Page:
Skip to content

GENERATION WAR (2013) review

January 23, 2014



written by:  Stefan Kolditz

produced by: Benjamin Benedict, Nico Hofmann and  Jürgen Schuster

directed by: Phillip Kadelbach

rating: not rated

runtime: 148 min. (Part 1), 131 min. (Part 2) 

U. S. release date: January 24, 2014 (limited release) 


“We have to say farewell to the world as we know it.”

These haunting words of advice are offered to Lt. Wilhelm Winter by his superior officer as he struggles with the mounting atrocities and terrors on the Eastern Front of World War II in the excellent German television miniseries “Generation War”.   Originally airing in Germany and Austria in March 2013 as a three-part series, Music Box Films has acquired the US distribution rights and will be screening the epic 279 minute film in two parts starting this weekend.  

Billed as a “German Band of Brothers”, “Generation War” indeed stands as one of the strongest German produced works on WWII, ranking up there with 2004’s “Downfall” and 1993’s “Stalingrad”.

The films open in Berlin in June, 1941, where five childhood friends have gathered at a bar to celebrate one last time before leaving.  Wilhelm Winter (Volker Bruch) and his younger brother Friedhelm (Tom Schilling) have enlisted in the German Army and are shipping out to the Eastern Front to take part in the invasion of Russia.  Charlotte (Miriam Stein), who secretly longs for Wilhelm, has joined the nursing corps and will be headed to the frontline hospitals to treat wounded soldiers.  Viktor Goldstein (Ludwig Trepte) is a Jewish tailor working for his father, while his girlfriend Greta (Katharina Schüttler) dreams of a singing career and becoming the next Marlene Dietrich.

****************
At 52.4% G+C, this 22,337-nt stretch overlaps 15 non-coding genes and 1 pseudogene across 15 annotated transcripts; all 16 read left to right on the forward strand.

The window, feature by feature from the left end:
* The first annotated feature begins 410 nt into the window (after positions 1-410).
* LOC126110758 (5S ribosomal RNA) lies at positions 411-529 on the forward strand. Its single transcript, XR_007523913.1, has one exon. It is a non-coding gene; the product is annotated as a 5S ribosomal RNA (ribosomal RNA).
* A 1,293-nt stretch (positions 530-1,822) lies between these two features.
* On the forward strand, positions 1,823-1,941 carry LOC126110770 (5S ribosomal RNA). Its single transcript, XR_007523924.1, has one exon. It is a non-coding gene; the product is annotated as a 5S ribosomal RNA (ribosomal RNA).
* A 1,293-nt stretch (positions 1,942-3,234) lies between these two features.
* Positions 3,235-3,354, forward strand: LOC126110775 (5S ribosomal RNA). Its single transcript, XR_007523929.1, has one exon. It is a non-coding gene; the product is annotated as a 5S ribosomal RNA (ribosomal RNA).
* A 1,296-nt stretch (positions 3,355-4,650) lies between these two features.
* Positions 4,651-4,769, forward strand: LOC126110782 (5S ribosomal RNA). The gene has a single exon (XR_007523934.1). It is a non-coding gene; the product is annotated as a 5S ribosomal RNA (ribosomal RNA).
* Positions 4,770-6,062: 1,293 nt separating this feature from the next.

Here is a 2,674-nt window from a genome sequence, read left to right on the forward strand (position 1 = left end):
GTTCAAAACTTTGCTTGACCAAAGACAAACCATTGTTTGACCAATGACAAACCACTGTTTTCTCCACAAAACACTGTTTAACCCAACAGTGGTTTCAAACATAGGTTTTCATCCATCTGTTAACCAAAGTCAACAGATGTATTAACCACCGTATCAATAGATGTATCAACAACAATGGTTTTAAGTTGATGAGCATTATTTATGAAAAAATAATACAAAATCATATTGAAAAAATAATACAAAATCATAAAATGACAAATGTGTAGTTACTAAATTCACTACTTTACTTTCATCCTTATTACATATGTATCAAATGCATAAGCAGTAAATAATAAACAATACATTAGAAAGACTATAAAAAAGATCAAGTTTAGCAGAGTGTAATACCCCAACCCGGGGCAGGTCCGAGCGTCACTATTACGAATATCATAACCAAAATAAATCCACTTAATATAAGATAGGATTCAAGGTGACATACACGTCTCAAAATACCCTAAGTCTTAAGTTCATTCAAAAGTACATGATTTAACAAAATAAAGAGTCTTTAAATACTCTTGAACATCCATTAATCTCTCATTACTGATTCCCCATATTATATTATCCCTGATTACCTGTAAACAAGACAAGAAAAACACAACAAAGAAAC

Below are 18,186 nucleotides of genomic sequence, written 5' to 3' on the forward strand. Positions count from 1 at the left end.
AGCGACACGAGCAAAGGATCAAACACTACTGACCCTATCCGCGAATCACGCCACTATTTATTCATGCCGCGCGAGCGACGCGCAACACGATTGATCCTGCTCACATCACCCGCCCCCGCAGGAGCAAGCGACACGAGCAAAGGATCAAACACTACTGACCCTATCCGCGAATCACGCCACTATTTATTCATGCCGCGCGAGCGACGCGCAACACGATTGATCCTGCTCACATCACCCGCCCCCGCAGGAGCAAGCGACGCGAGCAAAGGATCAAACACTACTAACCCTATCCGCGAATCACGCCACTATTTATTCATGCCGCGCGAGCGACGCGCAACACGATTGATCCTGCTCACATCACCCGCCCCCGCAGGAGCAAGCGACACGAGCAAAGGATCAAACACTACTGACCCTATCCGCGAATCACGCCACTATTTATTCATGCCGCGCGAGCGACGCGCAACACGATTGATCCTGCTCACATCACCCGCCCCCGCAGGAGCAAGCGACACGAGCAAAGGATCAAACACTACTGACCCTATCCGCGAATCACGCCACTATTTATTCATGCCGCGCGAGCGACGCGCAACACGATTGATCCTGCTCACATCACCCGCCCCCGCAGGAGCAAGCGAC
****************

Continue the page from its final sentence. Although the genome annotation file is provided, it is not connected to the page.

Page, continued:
From here, we follow the lives of these five characters in sometimes interlocking storylines for the next four years through to the end of the war.  Wilhelm is the more experienced soldier with previous combat time, while Friedhelm is a more poetic soul, seen as weaker by his fellow soldiers.  Together they plunge headlong into the brutal warfare of Hitler’s Soviet invasion.  The early days fly by as the blitzkrieg storms through Russia, and the men talk of victory and being home by Christmas.  

However, after the assault slows during the rainy season and grinds to a halt amid the vicious Soviet winter, their morale and humanity begins to erode from increasing defeats, as well as atrocities perpetrated on the local populace by the Nazi hierarchy.

The action scenes are all filmed in the now ubiquitous “Saving Private Ryan” style, with shaky handheld cameras and bullets zipping by your head in stereo surround sound.  The film apparently didn’t have the budget to film large-scale battle scenes such as the Battle of Stalingrad or the massive tank battle at Kursk, but chose instead to show more intimate, squad based action ala “Band of Brothers”, and does a great job of showing the chaos and intensity of urban warfare.